You want a proof of the Navier-Stokes equations? How much mathematics have you done? Have you met tensors for example? Are you familiar with the convective derivative?

Nope, no tensors and no convective derivative.

I don't really know if I'm trying to proof Navier-Stokes Equations. The fluid mechanics book state the bernoulli's equation for non-steady state but with no mathematical proof and I'm looking for the proof.

Is tensor a grad course? I know is really useful but in my years in college any course that I had taken talk about how to deal with tensor.

The derivation of Navier Stokes equations is on Wikipedia.

http://en.wikipedia.org/wiki/Navier-Stokes_equations
http://en.wikipedia.org/wiki/Navier-Stokes_equations/Derivation

You do not need to understand tensors follow it. The Navier Stokes equations are a statement about conservation of momentum.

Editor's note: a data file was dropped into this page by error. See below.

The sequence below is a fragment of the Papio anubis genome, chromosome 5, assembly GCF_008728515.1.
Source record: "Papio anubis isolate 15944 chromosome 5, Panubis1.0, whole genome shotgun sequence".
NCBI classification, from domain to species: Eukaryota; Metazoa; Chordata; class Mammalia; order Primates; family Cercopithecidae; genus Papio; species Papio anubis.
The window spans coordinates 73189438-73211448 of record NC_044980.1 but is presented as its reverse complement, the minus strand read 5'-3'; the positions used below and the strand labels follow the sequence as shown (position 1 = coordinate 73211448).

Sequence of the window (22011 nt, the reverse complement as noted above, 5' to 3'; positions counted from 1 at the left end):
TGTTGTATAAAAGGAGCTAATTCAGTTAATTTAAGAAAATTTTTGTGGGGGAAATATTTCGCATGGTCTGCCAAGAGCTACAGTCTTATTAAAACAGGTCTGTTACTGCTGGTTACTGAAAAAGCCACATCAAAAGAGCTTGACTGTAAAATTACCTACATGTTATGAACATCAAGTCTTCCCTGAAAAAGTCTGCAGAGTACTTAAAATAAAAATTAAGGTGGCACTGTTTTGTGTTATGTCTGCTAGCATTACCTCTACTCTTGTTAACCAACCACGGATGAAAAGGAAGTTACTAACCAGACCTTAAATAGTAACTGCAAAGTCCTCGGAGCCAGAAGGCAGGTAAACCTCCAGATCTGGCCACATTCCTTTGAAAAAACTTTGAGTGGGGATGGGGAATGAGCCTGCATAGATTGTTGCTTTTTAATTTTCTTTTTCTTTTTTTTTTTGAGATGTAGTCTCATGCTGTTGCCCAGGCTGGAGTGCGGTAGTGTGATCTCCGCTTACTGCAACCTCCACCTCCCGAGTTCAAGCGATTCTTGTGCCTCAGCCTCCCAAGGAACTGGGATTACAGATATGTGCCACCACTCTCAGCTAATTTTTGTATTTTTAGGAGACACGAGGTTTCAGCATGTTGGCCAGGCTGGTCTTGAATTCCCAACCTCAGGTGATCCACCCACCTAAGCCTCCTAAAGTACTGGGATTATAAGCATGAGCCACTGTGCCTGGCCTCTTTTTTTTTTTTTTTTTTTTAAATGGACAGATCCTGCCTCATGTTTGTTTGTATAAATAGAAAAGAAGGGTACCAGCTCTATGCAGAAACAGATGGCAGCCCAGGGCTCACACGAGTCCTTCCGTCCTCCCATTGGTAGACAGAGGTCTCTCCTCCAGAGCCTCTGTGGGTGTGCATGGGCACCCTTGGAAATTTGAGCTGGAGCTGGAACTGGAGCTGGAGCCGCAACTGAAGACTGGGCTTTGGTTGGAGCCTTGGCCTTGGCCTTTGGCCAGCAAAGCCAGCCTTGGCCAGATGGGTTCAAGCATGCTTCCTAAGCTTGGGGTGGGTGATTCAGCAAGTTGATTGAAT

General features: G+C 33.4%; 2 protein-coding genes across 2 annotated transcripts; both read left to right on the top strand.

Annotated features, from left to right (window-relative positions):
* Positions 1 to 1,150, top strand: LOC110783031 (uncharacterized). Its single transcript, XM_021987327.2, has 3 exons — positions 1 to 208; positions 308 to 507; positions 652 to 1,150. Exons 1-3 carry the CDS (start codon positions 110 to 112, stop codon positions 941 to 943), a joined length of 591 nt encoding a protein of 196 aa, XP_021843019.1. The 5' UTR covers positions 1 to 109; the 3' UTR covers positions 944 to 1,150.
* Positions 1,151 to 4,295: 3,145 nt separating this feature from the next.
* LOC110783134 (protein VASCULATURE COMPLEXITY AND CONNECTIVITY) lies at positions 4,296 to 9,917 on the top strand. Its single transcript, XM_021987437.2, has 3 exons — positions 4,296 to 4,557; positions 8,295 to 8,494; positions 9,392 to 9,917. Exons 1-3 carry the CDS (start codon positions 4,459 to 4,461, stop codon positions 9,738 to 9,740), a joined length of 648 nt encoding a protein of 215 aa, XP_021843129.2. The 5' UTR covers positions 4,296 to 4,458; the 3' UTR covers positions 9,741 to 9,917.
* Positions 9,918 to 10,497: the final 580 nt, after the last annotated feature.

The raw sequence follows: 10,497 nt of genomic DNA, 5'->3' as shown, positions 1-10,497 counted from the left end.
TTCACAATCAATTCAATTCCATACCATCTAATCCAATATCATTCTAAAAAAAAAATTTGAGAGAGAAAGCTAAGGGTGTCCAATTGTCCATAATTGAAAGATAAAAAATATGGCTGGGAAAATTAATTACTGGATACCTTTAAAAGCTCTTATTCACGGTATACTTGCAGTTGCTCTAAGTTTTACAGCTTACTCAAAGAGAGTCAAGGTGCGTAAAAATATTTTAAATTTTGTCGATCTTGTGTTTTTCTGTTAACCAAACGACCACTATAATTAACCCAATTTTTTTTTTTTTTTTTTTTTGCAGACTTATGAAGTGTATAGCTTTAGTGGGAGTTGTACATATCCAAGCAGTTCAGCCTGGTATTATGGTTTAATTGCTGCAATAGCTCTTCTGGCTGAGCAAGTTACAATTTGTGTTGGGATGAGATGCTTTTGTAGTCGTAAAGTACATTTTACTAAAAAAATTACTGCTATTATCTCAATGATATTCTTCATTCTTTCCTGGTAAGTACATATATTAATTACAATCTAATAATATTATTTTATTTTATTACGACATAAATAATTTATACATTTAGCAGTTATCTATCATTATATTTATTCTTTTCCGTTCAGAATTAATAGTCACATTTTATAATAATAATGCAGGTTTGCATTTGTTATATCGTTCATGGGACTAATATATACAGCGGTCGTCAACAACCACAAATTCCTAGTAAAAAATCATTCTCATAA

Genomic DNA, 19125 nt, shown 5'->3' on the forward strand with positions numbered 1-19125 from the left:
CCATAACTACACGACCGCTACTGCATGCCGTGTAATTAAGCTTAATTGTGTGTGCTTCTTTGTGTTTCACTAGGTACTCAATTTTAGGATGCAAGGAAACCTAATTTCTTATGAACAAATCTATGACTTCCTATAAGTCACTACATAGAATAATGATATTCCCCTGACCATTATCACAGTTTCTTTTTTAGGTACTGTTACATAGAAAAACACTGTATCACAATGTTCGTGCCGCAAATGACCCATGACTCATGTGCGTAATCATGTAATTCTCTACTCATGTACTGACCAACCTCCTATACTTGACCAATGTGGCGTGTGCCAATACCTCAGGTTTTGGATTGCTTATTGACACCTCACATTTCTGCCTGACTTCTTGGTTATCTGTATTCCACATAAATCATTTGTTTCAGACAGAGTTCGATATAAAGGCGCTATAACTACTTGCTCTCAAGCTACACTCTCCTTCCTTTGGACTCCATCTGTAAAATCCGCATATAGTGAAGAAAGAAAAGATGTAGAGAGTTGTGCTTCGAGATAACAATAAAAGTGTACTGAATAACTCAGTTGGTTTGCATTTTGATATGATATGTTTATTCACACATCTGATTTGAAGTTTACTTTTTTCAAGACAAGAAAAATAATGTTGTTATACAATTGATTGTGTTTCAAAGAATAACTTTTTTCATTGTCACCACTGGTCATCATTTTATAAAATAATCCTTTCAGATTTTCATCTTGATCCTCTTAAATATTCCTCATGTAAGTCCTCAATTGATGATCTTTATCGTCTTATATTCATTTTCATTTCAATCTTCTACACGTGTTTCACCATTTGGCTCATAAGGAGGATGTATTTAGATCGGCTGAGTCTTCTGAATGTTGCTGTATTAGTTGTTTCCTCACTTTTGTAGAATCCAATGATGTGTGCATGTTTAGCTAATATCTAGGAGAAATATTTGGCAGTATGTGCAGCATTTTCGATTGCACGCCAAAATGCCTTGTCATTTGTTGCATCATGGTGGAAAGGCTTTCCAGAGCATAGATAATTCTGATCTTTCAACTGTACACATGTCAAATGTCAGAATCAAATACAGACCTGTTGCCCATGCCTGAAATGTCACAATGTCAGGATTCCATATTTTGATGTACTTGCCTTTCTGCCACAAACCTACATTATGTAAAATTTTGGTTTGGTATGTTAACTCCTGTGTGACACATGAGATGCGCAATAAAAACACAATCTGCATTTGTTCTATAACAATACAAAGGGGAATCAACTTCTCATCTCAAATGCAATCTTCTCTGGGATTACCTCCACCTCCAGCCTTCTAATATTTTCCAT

http://en.wikipedia.org/wiki/Reynolds_transport_theorem#Momentum_Formulation

Bernoulli’s equation is a statement about the conservation of energy:

http://en.wikipedia.org/wiki/Reynolds_transport_theorem#Energy_Formulation
http://en.wikipedia.org/wiki/Bernoulli's_equation

Thus Navier Stokes equations are not a generalization of Bernoulli’s equation.

Wikipedia does have a form of Bernoulli’s equation for compressible flows which is based on adiabatic compression:
http://en.wikipedia.org/wiki/Bernoulli's_equation#Compressible_flow_in_fluid_dynamics

Let us clear up a few things first:

1. Bernoulli's equation is first and foremost a "first integral" of the equations of motion along a "streamline".
A streamline at a given instant is a curve in space whose tangent at a particular point equals the field velocity at that point (and instant).

2. In the "steady" flow, since the velocity field is locally independent of the time variable, the streamlines will coincide with particle trajectories, and since integrating the particle's equations of motion along its trajectory over a time interval gives us the energy balance, the standard Bernoulli equation does, indeed, COINCIDE with energy conservation.

3. Note, however, that the underlying DEFINITIONS are different:
For Bernoulli(-like) quantities, we integrate SPATIALLY, whereas for energy(-like) quantities, we integrate TEMPORALLY.